Career-related experience is critical. Whether through an internship, co-op, job or volunteer position, the importance of gaining related experience prior to graduating can’t be overstated. Consider the following candidates who apply for a marketing position:

Candidate A: Graduated with a bachelor’s degree in marketing.

Candidate B: Graduated with a bachelor’s degree in communications. Completed an internship in the marketing department at a local bank. Was involved in the college’s student activities office and helped promote campus events.

Candidate A may have picked “the right major” but isn’t necessarily the right choice for the job. Skills and hands-on experience go a long way.

So now you might be wondering why your choice of major is important at all?

Certain degrees are required for certain industries. There are degree-specific professions (engineering, accounting and pharmacy for example). If you plan to work in an industry requiring a certain knowledge base, pursuing the appropriate degree is necessary.

Interest fuels solid grades. Students struggle in classes that don’t hold their interest. You’ll be studying courses in your major for at least two years. Don’t you want to enjoy the topics you’re learning about?

Different degrees develop different skills sets. Students majoring in English or history have the potential to develop strong writing skills, whereas students studying biology or math are more likely to use quantitative and research skills. Which skills do you want to use in a job? Which major(s) might better develop those skills?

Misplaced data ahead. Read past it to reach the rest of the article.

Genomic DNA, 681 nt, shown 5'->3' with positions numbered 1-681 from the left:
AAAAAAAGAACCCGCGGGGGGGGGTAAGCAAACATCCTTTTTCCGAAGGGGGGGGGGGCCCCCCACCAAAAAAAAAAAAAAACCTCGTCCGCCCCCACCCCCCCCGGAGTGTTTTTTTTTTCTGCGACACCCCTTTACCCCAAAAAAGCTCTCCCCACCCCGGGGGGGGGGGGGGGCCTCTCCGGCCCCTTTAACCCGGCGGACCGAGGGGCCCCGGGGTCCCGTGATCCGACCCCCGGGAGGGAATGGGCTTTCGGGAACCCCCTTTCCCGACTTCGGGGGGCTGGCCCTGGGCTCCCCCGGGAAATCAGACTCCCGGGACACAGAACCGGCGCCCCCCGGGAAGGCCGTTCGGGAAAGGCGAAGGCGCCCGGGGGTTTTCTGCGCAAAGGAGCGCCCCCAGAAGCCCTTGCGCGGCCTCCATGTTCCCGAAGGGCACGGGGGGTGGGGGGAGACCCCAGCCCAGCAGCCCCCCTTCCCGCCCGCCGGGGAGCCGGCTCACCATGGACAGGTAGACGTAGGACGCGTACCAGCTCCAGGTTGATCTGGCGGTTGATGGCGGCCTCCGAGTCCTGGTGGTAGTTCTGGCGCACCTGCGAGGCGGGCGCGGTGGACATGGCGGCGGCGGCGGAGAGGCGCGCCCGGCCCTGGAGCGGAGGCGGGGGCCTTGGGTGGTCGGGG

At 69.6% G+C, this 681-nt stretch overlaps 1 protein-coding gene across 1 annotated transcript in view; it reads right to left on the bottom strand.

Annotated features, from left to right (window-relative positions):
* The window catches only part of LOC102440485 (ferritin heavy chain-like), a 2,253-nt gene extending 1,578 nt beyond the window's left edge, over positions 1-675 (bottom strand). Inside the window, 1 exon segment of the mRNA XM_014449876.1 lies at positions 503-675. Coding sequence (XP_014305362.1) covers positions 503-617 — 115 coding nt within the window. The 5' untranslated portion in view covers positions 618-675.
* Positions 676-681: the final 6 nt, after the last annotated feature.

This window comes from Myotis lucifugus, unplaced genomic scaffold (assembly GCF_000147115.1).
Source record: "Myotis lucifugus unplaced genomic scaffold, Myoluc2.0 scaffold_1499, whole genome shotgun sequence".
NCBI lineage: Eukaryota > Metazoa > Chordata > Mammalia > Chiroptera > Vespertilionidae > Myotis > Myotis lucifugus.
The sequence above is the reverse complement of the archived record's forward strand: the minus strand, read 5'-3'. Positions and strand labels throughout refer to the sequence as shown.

At the end of the day, research is key when selecting your academic major. Choose a major that appeals to your skills and interests at this particular time. Learn about career options that compliment your current focus. Plan accordingly but be open to the idea that your professional future may take unexpected turns. For most of us, it usually does.







What’s a skill? Do you have the skills employers look for?

Skills are talents or abilities that you possess. They’re also what employers focus on when considering your application. Bottom line, do you have the skills to do the job?

What’s the difference between hard skills and soft skills?